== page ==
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Three Colors: Blue(Trois couleurs : Bleu)

✭ ✭ ✭ ✭   Read critic reviews

France, Poland, Switzerland

1993

Rated R • 1h38

Krzysztof Kieślowski

Director

Juliette Binoche, Benoît Régent, Florence Pernel, Charlotte Véry

Stars

Drama

Genre

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In the first of Kieślowski's Three Colours trilogy, Julie is suffering after her husband and child are killed in a car accident. In shock, Julie sells her home and moves into an apartment, living alone and cutting herself from all social ties. Despite her desire to be alone, Parisian life has other plans.

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WHAT ARE CRITICS SAYING?

80

The Guardian by

The film is almost totally schematic and this weakens it. What strengthens it is the sheer emotional power of its making.
100

Washington Post by Hal Hinson

For Kieslowski, subtlety is a religion. He hints or implies -- anything to keep from laying his cards on the table. With "Blue," you never feel he's shown his whole hand; not even after the game is over.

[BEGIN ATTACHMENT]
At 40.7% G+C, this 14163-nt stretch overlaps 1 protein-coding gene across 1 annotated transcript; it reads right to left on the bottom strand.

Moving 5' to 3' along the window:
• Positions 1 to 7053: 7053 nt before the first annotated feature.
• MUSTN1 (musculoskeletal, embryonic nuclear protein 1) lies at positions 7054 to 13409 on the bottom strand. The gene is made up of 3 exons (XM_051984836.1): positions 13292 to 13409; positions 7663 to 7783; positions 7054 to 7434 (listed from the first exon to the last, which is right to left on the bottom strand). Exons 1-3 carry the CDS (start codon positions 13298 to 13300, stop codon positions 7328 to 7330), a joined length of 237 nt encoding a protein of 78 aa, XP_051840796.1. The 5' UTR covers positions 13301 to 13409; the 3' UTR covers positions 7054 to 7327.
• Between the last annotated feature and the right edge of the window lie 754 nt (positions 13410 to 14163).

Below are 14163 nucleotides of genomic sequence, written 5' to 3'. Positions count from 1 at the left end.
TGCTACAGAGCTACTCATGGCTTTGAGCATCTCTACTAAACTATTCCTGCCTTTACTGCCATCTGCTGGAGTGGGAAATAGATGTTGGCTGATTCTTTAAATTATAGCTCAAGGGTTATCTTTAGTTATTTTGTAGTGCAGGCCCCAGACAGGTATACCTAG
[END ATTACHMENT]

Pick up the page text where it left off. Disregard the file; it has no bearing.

88

ReelViews by James Berardinelli

As rich in emotional impact as in style, this motion picture sets a high standard that we as viewers can only hope the other two chapters of the trilogy will match.
100

Los Angeles Times by Kenneth Turan

Daring in its willingness to risk looking maudlin by dealing with extremes, Blue doesn't hesitate to explore spiritual and psychological states that are beyond many films.
80

Variety by Lisa Nesselson

Bold final sequence is a visual and aural crescendo calibrated to show that while each person is fundamentally alone, every life inevitably touches other lives.
89

Austin Chronicle by Marjorie Baumgarten

Blue is a movie that engages the mind, challenges the senses, implores a resolution, and tells, with aesthetic grace and formal elegance, a good story and a political allegory.
88

Chicago Sun-Times by Roger Ebert

Think of how we read the thoughts of those closest to us, in moments when words will not do. We look at their faces, and although they do not make any effort to mirror emotions there, we can read them all the same, in the smallest signs. A movie that invites us to do the same thing can be very absorbing.
50

The New York Times by Vincent Canby

Blue doesn't seduce the viewer into its very complex, musically formal arrangements. The narrative is too precious and absurd. The interpretation it demands seems dilettantish.

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